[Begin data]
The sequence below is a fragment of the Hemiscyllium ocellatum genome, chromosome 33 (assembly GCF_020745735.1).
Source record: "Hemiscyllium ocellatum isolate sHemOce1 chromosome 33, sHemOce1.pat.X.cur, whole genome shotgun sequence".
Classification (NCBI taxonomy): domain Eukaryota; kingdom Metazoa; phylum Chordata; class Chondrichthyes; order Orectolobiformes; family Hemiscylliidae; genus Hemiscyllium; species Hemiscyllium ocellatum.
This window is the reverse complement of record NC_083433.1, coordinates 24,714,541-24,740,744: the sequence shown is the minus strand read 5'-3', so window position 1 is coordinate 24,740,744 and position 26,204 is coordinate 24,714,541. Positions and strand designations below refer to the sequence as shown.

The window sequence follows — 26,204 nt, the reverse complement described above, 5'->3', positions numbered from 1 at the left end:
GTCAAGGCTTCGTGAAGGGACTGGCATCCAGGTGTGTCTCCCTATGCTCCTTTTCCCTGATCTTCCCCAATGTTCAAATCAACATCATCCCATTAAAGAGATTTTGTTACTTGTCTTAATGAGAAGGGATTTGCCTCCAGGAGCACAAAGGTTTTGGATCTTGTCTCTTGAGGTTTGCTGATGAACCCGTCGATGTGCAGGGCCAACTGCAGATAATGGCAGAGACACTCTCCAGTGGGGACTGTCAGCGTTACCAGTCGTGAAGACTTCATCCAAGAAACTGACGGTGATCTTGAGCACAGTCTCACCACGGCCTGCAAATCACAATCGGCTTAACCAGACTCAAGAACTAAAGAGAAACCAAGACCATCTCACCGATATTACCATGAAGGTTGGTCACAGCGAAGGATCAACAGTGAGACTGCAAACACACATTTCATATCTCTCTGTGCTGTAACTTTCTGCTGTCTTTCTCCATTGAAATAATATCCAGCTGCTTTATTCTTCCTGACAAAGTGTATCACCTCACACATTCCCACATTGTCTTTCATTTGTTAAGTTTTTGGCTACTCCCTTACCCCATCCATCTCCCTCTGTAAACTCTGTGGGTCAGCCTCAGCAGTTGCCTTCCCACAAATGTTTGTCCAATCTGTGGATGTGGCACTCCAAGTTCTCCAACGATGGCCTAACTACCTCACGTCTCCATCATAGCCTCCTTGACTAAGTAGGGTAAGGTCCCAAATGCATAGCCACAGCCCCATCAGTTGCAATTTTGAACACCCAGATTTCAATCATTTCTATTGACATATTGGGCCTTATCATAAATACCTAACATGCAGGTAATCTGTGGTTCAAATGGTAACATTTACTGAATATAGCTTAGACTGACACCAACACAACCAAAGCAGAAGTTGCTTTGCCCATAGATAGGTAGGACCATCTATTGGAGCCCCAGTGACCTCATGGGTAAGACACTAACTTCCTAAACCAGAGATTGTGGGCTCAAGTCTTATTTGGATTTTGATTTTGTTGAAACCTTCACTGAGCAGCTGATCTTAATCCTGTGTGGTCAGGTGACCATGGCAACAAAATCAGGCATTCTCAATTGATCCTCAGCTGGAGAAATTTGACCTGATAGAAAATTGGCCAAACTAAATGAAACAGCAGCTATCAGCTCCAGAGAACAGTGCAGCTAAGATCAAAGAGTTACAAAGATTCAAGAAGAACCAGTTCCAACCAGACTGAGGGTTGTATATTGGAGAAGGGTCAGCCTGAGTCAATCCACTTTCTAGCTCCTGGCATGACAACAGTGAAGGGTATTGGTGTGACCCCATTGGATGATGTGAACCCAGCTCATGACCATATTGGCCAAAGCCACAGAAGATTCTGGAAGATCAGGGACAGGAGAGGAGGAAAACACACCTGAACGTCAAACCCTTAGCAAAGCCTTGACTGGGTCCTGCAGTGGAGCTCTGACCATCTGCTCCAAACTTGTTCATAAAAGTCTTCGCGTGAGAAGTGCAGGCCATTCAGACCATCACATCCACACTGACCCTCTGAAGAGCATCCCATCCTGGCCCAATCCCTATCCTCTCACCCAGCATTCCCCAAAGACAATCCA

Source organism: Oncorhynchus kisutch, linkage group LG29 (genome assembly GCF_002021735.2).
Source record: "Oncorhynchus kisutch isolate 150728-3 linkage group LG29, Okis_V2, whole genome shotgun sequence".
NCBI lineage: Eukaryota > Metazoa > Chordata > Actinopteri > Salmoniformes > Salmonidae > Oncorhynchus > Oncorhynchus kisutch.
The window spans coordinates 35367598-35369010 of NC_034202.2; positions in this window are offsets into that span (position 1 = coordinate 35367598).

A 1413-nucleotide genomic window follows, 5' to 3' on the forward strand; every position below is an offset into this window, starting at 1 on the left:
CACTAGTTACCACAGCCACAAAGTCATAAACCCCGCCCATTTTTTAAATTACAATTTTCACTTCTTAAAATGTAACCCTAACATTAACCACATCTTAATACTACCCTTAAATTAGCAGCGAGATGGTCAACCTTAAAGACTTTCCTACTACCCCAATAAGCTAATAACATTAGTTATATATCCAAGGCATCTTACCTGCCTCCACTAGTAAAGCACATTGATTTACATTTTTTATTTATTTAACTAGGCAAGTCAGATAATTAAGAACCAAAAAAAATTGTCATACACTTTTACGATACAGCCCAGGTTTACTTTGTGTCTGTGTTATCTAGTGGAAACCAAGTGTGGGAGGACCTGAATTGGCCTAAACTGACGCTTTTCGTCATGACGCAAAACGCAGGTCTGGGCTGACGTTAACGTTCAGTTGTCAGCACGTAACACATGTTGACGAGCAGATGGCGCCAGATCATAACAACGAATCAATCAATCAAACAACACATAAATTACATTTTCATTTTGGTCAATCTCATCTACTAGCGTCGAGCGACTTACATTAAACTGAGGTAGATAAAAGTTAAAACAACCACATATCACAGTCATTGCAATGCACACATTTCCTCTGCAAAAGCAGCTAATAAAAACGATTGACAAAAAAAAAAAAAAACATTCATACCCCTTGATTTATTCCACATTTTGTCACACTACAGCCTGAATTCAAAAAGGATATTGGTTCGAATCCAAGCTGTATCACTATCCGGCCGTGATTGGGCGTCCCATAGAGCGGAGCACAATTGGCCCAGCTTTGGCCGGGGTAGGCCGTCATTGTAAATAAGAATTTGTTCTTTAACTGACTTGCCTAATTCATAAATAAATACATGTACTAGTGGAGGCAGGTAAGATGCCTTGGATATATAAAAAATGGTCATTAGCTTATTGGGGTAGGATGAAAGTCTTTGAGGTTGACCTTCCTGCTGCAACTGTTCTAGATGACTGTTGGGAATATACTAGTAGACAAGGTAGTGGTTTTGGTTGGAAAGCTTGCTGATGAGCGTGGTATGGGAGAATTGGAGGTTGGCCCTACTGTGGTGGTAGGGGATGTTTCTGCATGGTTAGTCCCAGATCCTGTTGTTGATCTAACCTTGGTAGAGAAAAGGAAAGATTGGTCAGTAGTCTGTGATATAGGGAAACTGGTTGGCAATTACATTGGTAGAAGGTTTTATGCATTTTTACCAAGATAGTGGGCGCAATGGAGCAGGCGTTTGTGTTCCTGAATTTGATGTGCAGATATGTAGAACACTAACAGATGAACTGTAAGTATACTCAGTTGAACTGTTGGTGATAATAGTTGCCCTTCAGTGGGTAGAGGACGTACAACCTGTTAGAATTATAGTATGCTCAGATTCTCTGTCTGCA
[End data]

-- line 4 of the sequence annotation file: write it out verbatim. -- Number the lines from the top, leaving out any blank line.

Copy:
This window is the reverse complement of record NC_083433.1, coordinates 24,714,541-24,740,744: the sequence shown is the minus strand read 5'-3', so window position 1 is coordinate 24,740,744 and position 26,204 is coordinate 24,714,541. Positions and strand designations below refer to the sequence as shown.